The Nürburgring Test Centre Team of Aston Martin bagged second and third spots in the SP8 class for GT cars over 4.0 litres during the tenth and final round of the Nürburgring VLN endurance championship, rounding off a most successful 2011 season. The number 122 Aston Martin V12 Vantage garnered second in class and 28th overall finish from a field of 160 starters. It was driven by British trio Andy Meyrick, James Appleby and Ant Scragg.
Aston Martin Racing factory driver Meyrick had led the class in a consistent and fast opening stint prior to handing over to Scragg and Appleby. On the other hand, the number 118 V8 Vantage driven bagged the third place in the same class.
It was driven by Aston Martin’s Nürburgring Test Centre Director Wolfgang Schuhbauer, 2011 newcomer Beat Loretz as well as experienced Nürburgring pilot Jurgen Stumpf. In the highly competitive SP10 class for GT4 cars, Mathol Racing continued their season-long dominance of the class, with Wolfgang Weber, Rickard Nilsson and Norbert Bermes taking their V8 Vantage to its seventh class win of the year.
Reflecting on the season, Aston Martin’s Head of Motorsport, David King said: “Since we first raced a factory-entered V8 Vantage at the Nürburgring in 2006, we have carefully grown our presence at the circuit. Not only have we taken engineering cars from our UK headquarters to race there every year as part of our engineering programme, but we also opened our own permanent test centre (in 2008) and commenced our customer racing programme under the leadership of Wolfgang Schuhbauer in 2009.”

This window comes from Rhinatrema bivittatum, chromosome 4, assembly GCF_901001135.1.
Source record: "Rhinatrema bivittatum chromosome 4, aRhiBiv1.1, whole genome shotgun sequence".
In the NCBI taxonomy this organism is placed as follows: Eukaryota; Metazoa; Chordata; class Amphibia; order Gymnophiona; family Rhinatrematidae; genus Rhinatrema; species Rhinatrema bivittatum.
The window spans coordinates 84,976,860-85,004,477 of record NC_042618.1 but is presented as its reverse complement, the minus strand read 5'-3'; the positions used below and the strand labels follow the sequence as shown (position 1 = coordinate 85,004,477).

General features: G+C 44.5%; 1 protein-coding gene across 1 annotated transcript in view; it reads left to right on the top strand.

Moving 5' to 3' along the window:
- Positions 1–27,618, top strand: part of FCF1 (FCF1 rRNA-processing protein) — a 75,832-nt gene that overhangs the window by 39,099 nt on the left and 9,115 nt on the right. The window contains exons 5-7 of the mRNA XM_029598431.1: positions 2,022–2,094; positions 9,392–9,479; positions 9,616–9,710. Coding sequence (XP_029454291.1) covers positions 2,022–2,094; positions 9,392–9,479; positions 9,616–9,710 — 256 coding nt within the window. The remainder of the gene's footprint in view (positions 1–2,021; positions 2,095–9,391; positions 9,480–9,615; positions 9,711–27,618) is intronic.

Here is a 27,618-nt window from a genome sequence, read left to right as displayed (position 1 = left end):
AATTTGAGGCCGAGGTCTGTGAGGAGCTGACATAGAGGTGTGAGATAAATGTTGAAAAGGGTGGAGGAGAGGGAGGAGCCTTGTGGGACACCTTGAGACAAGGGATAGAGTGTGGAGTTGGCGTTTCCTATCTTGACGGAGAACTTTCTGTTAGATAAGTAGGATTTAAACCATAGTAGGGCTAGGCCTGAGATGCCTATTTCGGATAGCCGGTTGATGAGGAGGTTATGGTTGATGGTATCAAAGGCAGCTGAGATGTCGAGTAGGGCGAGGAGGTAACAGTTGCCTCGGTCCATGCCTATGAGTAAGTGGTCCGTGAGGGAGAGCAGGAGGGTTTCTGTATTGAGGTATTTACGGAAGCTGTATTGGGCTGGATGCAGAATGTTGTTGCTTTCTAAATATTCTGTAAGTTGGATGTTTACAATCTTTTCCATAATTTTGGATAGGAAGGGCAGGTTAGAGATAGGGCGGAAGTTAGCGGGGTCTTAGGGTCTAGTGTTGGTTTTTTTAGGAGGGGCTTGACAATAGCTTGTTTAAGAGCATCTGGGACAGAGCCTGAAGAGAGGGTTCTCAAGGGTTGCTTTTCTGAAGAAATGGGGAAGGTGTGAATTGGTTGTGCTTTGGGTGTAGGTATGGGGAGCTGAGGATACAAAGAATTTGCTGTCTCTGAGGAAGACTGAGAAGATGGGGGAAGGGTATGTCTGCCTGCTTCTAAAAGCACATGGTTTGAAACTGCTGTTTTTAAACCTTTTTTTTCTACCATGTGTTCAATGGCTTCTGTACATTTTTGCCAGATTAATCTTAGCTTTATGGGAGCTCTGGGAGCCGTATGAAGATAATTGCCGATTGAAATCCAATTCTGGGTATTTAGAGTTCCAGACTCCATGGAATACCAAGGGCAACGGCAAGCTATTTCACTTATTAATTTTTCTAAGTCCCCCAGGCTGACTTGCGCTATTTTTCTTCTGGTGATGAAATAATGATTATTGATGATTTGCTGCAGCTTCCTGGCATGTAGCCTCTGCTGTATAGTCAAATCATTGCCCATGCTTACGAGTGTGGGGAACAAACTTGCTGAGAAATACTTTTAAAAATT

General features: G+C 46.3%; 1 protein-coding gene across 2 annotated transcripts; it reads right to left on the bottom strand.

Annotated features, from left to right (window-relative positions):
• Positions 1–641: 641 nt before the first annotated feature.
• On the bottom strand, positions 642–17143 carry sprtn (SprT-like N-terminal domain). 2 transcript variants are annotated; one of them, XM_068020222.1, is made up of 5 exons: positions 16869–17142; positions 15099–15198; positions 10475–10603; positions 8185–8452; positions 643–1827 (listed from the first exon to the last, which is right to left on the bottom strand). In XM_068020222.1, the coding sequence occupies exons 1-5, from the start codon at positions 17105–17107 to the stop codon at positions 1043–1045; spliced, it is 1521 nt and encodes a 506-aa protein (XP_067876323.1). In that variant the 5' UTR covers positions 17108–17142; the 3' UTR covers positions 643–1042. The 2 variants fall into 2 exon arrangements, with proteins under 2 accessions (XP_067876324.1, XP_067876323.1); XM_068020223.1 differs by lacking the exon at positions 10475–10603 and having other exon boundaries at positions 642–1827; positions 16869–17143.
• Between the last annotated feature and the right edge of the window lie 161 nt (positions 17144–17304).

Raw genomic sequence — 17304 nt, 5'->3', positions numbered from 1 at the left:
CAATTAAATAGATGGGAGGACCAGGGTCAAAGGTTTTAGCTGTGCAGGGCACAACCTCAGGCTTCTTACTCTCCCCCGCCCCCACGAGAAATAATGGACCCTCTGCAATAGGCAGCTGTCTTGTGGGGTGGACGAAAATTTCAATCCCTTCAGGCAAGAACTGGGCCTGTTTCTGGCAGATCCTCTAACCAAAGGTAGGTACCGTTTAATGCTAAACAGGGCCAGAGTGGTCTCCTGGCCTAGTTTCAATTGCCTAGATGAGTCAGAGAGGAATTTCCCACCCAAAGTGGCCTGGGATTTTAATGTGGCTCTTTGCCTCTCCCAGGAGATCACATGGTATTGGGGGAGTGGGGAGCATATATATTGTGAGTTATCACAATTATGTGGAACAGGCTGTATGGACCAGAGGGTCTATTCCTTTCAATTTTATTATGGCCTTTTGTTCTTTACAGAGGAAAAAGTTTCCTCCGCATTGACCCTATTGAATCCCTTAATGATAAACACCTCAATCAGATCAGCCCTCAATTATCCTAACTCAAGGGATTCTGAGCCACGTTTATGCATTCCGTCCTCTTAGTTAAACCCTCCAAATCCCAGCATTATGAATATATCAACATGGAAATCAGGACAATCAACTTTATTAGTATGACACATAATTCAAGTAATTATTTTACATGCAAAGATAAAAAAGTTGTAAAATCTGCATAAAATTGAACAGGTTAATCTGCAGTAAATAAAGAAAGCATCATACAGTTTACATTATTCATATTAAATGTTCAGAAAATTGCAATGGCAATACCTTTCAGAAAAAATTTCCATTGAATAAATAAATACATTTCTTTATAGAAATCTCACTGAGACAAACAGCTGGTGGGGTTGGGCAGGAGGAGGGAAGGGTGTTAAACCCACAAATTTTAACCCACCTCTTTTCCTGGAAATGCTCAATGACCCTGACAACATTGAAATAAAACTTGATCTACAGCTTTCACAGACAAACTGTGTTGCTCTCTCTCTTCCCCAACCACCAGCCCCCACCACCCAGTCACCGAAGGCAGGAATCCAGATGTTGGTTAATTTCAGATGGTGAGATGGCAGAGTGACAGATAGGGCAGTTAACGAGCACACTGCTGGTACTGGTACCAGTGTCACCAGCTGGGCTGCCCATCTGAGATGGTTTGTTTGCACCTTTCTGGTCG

In the entry-level sports car segment, the Aston Martin Vantage is regarded as a line that continually evolves. Specifically, the V8 Vantage shows design enhancements for a more dynamic feel but still at a great value. Meanwhile, the range’s flagship will be the upcoming premium Vantage V12 Zagato.
The entry-level Aston Martin V8 Vantage has undergone its most thorough and radical improvement stage since 2008. The revamped 4.7-litre 420bhp (426PS/313kW) sports car shows a scale of enhancements seen also on the well-received Vantage S. As standard, it has a similar six-speed manual transmission. However, the optional six-speed Sportshift automated manual transmission has been upgraded to the seven-speed Sportshift II. Developed and produced exclusively for Aston Martin, the new gearbox’s extra gear, closer ratios and lower final drive allow quicker shifts with precision for optimal acceleration and dynamic performance.
Aston Martin V8 Vantage’s dynamic character was also improved through chassis enhancements similar to those done on the Vantage S. The steering is now quicker, the brakes larger and the new tyres wider. These make the V8 Vantage more stable, responsive and even more fun to drive. The upgraded steering column, re-valved power-steering pump and a quicker ratio of 15:1 (vs 17:1 previously) contribute to more precise steering, thus improving manoeuvrability and feedback for greater driving pleasure.
The Aston Martin V8 Vantage has a new braking system featuring 380mm two-piece ventilated cast-iron front discs and six piston callipers which provide remarkably enhanced pedal feel and stopping power.
Another feature is Hill Start Assist (HSA) which improves steep incline control. The new tyres are 10mm wider than in the preceding version, resulting in greater contact area to further improve the V8 Vantage’s outstanding road hugging, as well as maximise the advantages afforded by the upgraded steering and braking systems.
In terms of design, the Aston Martin V8 Vantage underwent a makeover in the style of the Vantage S and N400 limited edition in order to suit its new capabilities. The lower front fender with aerodynamic splitter has a large integrated air intake for the front brakes and radiator.